What a lovely post, Miyako. In my mind, I see you as a child watching your mother preparing for the trip. How wonderful to have the memories and share them with others. Have a blessed day.

Mariettes Back to Basics said...

Dearest Miyako,

No, you did not shift away... You did exactly what language is all about. It means 'living' and thus changing. The greatest gift of our mother-tongue (as it is always called) is that it comes handed down from our parents and their ancestors. So a language very much passes on the culture and traditions of 'that' specific time. Sure, things do change with the newer generations and so does the wording change. But I prefer the more formal use and meaning. Like you have such deeply engraved fond memories of your Mother visiting your Grandmother. A journey home and showing her very best, wearing her kimono and taking her two darling children along. Good for you that those memories stay with you forever!
Love,

Mariette

Barbara F. said...

Hi Miyako, memories of our mothers and fathers always make us feel so special, ans so loved. My grandparents lived with us (my mother's parents) and my father's mother lived across the street! Have a happy week, sweet friend. (hugs) xo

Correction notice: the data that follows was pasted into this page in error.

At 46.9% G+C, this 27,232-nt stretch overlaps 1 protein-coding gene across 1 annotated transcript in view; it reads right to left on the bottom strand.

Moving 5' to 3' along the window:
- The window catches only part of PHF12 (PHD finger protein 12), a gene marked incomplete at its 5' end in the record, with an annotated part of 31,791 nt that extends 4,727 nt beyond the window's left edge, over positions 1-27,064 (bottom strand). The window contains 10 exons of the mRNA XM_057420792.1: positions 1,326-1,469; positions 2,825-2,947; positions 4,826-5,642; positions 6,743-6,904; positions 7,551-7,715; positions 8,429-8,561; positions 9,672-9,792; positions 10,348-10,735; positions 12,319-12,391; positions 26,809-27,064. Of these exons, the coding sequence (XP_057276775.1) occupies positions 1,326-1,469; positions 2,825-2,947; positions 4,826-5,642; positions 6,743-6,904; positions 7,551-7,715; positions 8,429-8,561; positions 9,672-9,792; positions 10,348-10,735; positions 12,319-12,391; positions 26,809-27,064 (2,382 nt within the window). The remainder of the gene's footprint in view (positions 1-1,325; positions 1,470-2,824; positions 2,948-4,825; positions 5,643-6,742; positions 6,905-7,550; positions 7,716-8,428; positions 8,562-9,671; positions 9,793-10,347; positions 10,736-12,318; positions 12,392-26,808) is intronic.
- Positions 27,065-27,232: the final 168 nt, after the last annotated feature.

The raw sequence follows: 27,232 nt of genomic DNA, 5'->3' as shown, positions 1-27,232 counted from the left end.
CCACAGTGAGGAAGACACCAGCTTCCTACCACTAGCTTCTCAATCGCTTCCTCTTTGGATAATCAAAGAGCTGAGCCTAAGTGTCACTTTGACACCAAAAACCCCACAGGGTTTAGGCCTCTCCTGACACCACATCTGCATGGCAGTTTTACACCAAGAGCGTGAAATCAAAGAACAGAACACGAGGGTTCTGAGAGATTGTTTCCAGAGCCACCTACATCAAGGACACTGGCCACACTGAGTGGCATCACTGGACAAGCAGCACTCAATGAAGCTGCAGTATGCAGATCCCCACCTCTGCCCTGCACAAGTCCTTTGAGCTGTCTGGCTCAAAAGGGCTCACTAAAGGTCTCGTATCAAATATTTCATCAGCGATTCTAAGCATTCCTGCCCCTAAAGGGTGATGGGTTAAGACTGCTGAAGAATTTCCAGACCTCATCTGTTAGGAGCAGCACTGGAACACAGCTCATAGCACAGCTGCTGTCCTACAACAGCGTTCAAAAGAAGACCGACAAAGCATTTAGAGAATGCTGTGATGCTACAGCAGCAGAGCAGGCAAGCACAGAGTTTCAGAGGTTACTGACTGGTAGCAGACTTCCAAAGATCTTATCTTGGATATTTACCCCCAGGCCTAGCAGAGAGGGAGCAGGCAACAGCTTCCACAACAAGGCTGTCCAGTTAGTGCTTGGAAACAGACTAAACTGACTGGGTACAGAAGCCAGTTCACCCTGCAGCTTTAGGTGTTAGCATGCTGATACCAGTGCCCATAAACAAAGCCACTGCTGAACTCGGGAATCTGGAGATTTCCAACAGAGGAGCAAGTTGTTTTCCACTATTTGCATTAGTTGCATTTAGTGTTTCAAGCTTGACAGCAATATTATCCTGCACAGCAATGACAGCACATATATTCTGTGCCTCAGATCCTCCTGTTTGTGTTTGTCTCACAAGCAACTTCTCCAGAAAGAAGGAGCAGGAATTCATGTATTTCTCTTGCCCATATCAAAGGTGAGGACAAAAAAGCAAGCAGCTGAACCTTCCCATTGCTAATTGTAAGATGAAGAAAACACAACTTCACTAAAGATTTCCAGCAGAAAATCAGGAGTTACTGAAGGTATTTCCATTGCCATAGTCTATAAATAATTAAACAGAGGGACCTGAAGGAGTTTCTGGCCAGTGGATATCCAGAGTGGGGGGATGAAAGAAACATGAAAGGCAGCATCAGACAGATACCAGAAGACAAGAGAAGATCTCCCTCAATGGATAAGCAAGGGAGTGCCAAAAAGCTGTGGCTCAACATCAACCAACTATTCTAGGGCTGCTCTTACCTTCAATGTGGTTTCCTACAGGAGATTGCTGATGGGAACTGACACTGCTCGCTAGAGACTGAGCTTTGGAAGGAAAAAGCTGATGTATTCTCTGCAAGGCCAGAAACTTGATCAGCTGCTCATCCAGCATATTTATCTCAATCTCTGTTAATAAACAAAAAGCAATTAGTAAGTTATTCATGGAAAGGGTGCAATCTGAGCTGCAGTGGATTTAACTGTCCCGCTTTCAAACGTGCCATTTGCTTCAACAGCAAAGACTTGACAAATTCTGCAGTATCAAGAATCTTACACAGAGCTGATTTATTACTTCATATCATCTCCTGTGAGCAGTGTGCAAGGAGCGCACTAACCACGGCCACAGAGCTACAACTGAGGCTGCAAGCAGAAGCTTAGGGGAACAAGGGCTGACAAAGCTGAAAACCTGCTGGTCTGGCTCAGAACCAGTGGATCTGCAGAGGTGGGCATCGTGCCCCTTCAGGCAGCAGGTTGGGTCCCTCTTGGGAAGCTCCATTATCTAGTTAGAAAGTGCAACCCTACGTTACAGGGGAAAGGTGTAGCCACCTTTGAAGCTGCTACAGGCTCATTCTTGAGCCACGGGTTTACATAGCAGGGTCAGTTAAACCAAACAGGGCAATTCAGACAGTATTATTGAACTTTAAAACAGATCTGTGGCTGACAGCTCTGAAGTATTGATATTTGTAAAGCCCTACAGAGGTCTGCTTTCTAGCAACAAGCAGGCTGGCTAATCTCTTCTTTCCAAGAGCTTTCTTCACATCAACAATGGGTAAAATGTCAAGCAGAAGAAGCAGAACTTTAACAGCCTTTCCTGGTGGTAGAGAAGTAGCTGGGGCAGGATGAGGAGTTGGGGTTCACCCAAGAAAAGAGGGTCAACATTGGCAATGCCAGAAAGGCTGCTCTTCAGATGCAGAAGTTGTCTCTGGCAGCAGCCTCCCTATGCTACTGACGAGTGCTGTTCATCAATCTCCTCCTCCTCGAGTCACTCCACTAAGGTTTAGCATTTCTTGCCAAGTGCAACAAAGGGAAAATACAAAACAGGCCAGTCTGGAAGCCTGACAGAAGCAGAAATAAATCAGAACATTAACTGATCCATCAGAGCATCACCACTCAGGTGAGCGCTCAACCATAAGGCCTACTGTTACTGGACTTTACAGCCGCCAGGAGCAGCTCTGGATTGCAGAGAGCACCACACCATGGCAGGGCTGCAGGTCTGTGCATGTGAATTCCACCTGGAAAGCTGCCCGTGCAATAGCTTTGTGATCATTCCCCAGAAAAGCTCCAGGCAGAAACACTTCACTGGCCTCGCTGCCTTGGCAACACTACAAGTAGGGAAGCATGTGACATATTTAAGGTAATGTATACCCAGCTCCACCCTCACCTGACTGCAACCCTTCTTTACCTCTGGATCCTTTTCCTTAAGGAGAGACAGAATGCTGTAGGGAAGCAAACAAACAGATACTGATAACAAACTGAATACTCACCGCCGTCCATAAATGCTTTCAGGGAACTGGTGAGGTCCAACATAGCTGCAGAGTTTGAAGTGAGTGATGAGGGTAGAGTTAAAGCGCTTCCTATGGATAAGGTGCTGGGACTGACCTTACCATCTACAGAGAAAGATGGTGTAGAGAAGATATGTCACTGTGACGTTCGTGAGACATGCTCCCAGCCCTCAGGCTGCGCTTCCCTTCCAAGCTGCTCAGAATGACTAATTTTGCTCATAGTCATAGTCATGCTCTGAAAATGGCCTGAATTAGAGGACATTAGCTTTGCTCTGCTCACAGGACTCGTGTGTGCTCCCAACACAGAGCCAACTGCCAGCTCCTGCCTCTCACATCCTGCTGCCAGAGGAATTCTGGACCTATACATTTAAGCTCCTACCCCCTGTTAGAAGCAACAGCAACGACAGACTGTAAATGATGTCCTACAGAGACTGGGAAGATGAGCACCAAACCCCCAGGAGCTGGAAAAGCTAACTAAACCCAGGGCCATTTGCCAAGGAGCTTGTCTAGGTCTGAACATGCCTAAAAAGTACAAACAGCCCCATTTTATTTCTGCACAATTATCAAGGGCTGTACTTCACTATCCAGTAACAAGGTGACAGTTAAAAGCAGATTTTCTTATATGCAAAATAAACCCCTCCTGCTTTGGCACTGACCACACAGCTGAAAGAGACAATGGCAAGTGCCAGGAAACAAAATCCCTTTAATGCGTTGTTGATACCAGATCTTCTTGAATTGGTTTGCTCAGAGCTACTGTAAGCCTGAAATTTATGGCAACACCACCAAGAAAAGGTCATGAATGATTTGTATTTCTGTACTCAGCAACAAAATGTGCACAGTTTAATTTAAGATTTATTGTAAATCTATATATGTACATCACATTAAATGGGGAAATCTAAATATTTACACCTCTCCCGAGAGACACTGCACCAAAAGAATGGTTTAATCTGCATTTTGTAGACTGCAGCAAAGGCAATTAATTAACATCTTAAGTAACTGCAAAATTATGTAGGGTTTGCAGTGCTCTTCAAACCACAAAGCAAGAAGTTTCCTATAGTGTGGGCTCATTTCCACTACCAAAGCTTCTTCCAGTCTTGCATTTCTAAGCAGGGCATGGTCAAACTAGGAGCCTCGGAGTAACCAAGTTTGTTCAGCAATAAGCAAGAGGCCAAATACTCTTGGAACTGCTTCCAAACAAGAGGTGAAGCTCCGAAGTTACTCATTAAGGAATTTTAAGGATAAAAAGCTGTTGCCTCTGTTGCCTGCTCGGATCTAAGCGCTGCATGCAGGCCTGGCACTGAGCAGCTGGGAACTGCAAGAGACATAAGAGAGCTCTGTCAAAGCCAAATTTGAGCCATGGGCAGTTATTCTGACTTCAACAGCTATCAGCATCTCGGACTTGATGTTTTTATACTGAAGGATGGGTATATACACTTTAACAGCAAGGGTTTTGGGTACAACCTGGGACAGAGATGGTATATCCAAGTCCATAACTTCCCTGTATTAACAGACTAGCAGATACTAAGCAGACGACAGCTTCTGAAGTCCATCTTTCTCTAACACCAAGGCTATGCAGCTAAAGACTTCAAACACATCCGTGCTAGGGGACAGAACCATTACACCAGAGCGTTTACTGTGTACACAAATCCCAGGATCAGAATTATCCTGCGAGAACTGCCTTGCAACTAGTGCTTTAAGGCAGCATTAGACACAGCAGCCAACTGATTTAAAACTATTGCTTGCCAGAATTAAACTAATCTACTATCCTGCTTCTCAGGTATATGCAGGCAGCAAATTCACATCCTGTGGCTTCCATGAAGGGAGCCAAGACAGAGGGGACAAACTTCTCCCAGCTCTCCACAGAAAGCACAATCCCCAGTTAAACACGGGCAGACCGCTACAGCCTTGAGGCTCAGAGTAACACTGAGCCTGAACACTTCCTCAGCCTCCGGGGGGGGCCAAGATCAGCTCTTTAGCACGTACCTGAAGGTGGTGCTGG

Thisisme. said...

Hi sweet Miyako. Such a lovely post, which I enjoyed very much. I can imagine you, as a young girl, watching your mum change in front of that dresser, into a pretty kimono. Lovely that you still have these memories. Hugs to you.

Eva Ason said...

Dear Miyako,
Lovely post, thank you so much for sharing. I learn something new each time I'm visiting your blog.
Big hugs

Eva

africanaussie said...

dressing up doesn't happen so much anymore in any culture - I can remember my mom dressing up to go out for a special evening. Your ride on the train must have been fun. Were your grandparents very traditional?

Jo-Anne's Rambling said...

What a lovely post and such a wonderful memory for you to have I live only about 7 minutes from my parents and see them at least once a week but I also see my mum on Wednesday's when we go and see my grandmother.......

orchid said...

To africanaussie,
Yes, both side of my grandparents were very traditional people I may say. As a Carpenter and a Farmer family, I think they needed to follow some traditional events and so on. Miyako*

Belle said...

Satogaeri is a lovely word. Going home is usually a wonderful experience. Your mother's dresser must have been so pretty. My mother likes to see me a lot too! I guess most moms are the same.

Tamago said...

Hi Miyako san. Very interesting post! As I live in the US, we often use the word Satogaeri to refer to going back to Japan for a certain period of time. As you said, language keep chanhing its meaning. The memory of your mom is beautiful. When I was small, I loved to see my mom does her makeup and changes in a good way:-)
Thank you for your comment on my blog. We went to Hawaii to get married. I gotta do Satogaeri...and this time the word means "not so young wife visiting her parents." Haha.